Let the celebration begin! Spring Focaccia (BBB May 2016)

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BBB February 2016 summary: recipe for Spring Focaccia, based on a recipe in “Flour Water Salt Yeast” by Ken Forkish; altering recipes; adding malted rye and buckwheat; how many garden herbs are available when spring is late; a Bread Baking Babes project; (click on images to see larger views and more photos)

Bread Baking Babes (BBB) May 2016: Spring Focaccia

focaccia crumb I have only 1500km to go before the upside-down number on my odometer spells BLISS!

Spring is quite late this year. We had only one blossom on our forsythia. The chives and garlic have come up but there is no sign yet of thyme, sage, or summer savoury.

We bicycled to High Park a couple of mornings ago to look at the cherry trees not blossoming and then saw news that they probably won’t really blossom this year at all. Some of the apples and ornamental plums were just starting to blossom. The only tree that was in full magnificent bloom was a Magnolia.

So, while Cathy’s suggestion that we show off “our festive Spring Focaccia” was a welcome one, it was also going to prove to be a bit tricky. (continue reading )

Ceux-ci ne sont pas des cinnamon rolls… (BBB April 2016)

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BBB April 2016 summary: recipe for NOT-cinnamon rolls with a nod to Magritte, based on recipes from Ree Drummond (Pioneer Woman) and in “Bien Cuit: The Art of Bread”; apricots, honey and black pepper; a Bread Baking Babes project; (click on images to see larger views and more photos)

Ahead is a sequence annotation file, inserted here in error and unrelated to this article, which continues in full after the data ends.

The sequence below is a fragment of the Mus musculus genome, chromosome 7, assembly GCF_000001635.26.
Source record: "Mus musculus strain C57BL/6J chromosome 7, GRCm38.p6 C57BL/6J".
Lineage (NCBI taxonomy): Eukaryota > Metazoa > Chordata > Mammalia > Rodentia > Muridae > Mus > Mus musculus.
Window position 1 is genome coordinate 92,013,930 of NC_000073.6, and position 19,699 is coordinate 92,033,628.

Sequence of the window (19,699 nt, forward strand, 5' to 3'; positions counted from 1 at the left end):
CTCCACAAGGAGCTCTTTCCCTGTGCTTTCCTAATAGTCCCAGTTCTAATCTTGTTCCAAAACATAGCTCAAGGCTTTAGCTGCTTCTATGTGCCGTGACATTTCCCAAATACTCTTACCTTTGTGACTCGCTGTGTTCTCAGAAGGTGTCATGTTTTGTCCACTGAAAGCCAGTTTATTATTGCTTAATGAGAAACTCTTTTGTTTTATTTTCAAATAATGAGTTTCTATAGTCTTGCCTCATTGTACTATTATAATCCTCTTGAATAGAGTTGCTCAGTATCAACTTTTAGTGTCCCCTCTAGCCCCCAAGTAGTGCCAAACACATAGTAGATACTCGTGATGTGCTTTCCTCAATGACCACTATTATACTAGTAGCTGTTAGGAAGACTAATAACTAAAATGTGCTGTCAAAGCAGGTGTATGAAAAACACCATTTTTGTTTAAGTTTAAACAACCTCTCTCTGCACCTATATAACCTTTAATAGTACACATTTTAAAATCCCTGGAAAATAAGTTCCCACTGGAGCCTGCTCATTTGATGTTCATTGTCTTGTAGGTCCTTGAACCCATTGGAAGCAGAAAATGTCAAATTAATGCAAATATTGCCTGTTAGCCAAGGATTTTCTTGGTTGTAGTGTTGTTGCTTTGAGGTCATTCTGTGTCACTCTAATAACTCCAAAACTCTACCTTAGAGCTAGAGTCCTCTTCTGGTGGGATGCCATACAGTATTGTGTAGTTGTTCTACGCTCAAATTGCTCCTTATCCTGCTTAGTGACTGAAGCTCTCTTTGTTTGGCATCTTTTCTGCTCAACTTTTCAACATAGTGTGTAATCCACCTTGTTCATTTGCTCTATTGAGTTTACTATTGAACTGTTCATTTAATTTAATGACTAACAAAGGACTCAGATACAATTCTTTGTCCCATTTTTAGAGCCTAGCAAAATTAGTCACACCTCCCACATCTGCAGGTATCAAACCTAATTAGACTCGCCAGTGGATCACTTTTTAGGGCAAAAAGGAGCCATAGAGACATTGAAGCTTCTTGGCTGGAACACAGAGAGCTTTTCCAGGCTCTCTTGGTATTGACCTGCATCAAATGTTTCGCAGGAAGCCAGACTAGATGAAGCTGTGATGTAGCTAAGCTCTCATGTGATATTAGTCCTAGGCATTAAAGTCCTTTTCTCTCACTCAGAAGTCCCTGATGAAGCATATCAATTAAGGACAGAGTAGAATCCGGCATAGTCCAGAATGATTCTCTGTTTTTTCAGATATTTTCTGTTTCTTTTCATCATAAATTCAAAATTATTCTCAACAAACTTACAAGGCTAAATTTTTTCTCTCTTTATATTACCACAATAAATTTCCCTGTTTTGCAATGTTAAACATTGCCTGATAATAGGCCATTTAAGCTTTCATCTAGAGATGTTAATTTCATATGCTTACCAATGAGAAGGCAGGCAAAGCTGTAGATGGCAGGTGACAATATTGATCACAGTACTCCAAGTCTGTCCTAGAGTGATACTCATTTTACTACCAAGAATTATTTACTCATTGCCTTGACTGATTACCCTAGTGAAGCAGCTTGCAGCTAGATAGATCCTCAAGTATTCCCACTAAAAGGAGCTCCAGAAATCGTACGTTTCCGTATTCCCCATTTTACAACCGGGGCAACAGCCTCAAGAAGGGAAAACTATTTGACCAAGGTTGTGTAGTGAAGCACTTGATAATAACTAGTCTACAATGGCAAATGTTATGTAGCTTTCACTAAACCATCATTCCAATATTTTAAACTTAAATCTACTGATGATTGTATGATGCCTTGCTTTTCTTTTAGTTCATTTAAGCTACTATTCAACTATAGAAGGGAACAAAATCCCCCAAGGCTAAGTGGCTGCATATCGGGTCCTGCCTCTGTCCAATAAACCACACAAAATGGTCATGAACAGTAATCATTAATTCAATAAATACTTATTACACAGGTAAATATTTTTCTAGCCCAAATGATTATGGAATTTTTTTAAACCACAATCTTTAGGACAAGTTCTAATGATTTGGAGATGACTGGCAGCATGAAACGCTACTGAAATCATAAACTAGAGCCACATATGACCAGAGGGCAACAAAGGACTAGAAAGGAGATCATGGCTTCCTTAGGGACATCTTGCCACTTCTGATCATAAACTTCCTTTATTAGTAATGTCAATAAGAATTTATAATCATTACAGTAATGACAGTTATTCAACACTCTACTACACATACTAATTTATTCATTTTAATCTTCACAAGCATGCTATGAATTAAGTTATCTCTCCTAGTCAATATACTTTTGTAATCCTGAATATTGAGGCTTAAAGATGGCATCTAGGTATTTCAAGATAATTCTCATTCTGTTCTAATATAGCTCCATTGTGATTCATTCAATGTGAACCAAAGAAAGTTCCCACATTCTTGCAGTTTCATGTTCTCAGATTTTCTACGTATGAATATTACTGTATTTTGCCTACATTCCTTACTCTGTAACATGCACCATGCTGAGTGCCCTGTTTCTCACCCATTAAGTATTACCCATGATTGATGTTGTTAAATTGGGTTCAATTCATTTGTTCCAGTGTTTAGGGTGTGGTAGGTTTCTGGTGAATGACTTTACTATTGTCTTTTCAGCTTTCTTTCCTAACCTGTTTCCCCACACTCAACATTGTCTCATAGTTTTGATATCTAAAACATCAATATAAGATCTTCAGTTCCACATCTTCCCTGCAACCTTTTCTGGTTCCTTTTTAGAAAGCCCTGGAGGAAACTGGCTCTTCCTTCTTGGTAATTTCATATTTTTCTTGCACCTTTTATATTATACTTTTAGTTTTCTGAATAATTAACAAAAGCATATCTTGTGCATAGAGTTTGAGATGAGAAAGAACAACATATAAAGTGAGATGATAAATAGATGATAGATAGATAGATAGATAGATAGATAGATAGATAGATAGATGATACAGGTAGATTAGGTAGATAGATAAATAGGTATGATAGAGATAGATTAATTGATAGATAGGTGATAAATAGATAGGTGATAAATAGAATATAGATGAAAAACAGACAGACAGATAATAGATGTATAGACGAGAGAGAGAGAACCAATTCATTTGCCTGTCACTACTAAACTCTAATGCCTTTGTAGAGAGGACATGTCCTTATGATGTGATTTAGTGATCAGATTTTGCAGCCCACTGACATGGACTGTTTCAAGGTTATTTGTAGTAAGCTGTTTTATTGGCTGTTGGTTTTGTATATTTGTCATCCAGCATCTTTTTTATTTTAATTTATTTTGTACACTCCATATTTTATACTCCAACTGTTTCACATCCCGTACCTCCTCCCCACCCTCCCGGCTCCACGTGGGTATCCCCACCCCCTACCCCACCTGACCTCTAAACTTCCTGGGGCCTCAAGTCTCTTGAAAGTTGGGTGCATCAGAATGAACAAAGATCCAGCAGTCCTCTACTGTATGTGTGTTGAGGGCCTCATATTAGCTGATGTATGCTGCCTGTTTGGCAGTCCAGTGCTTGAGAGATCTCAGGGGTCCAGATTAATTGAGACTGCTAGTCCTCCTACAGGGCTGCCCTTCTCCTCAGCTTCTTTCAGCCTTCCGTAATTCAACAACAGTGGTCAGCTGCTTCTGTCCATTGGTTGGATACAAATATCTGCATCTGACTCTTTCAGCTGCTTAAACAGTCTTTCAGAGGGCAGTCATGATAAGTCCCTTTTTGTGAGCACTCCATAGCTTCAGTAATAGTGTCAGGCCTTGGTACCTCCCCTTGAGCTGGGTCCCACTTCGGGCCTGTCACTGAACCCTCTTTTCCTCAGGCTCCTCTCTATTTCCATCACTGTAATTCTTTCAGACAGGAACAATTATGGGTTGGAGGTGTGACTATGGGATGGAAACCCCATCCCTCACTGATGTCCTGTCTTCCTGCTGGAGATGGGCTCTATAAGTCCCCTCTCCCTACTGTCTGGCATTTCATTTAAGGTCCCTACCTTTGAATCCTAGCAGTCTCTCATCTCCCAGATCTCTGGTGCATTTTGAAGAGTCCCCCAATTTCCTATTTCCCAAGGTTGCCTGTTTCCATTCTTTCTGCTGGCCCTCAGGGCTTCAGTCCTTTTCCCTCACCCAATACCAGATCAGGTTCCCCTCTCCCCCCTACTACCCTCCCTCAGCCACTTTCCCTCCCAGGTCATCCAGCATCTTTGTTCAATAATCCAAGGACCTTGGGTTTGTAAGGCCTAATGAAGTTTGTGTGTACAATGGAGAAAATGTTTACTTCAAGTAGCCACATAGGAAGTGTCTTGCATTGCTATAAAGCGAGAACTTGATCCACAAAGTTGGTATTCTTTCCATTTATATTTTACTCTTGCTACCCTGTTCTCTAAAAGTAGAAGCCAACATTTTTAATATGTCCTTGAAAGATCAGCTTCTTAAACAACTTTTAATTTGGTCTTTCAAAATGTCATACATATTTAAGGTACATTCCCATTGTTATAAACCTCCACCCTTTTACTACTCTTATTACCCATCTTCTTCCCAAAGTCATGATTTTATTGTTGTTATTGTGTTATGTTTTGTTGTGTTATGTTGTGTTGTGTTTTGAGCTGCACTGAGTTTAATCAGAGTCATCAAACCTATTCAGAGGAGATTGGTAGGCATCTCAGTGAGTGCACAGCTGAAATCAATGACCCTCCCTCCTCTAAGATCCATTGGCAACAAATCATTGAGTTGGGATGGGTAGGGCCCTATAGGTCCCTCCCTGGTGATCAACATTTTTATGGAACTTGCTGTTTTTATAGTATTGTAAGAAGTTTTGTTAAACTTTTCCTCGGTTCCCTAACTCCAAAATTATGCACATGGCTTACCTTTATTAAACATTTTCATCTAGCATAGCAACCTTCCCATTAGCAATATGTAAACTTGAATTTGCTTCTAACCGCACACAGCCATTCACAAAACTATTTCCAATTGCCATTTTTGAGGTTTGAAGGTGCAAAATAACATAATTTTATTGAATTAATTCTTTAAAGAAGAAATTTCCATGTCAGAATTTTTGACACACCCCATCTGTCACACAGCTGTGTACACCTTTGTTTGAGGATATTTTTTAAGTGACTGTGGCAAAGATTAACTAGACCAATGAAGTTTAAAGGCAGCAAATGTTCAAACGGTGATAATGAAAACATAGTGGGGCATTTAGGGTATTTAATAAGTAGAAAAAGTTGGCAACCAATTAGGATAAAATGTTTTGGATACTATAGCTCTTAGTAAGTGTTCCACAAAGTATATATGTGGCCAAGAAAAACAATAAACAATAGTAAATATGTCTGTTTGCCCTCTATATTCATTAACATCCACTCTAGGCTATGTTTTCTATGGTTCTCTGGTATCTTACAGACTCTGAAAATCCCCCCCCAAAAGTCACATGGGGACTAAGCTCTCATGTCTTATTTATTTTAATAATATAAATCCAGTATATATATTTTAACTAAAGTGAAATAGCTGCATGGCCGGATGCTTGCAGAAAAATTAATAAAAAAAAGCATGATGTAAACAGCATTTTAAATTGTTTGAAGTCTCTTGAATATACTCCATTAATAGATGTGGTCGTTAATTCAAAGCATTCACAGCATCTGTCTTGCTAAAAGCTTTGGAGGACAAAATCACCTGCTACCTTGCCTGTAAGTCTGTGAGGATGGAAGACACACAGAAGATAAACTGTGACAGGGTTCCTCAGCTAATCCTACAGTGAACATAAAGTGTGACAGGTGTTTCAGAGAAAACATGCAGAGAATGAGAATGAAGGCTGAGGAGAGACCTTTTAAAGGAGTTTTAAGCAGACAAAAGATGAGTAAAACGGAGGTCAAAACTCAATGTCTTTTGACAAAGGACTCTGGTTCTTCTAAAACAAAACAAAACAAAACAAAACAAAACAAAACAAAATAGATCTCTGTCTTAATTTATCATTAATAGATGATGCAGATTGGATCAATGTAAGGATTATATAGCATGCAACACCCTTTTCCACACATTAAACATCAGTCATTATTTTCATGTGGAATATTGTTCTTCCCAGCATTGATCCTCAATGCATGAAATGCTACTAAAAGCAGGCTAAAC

Bread Baking Babes (BBB) April 2016: “This is not a cinnamon roll” rolls

BBB April 2016

I used to think that if some cinnamon was good, more must be better. Now, I’m not so sure. Less IS more!

April has been a whacky month, following a whacky winter. It didn’t really get cold until February. We were still harvesting sage and chives from the garden in December.

And we had virtually no snow… until April, that is.

So it seems fitting that Karen chose wacky cinnamon rolls for the BBBabes to bake this month. How are they wacky? Well, in two ways: 1.) they call for three (that’s right, three) leaveners, 2.) they have no cinnamon.

Here’s what Karen wrote:

[M]ake it different. Let’s NOT use cinnamon. Let’s say cinnamon is verboten.
 
-Karen, Bake My Day

(continue reading )

Do I need another bread book?

summary: review of “Bien Cuit” by Zachary Golper and Peter Kaminsky; good ideas; poor choices; is it time to make room on the cookbook shelf anyway? (click on images to see larger views and more photos)

Really? White print on black background? Bien Cuit’s art directors are crazy! Do they ever try reading the text after they’re finished making it pretty?

I love that the public library makes it possible for me to review a book before deciding whether to get a copy for my own shelves! And I was excited about this popular book, having to wait patiently (okay, okay; maybe it wasn’t so patient a wait) for my number 12 (of 12 holds, with just 9 copies in the system) finally turned to number 1. But at last I was summoned by the wonderful female-like computer voice on our answering machine saying

The Toronto Public Library has one or more items for the customer with the initials J! M! E! and whose library card ends with the digits […]

I LOVE getting that message!

exposed spine

Full of stunningly beautiful photographs as well as some excellent instructional photograph essays, Bien Cuit: The Art of Bread by Zachary Golper and Peter Kaminsky with photography by Thomas Schauer is advertised as having an exposed spine. As if this is a good thing….

Indeed, the inside pages are in fine shape (aside from the white print on black background – I’ll get back to that). It’s the cover pages that are problematic. The library book I had was new in November 2015 – it’s just 4 months old! – and judging by the condition of the inside of the book, the borrowers have been quite careful with it. All the pages were clean with not even a hint of pages being dog-eared. (continue reading )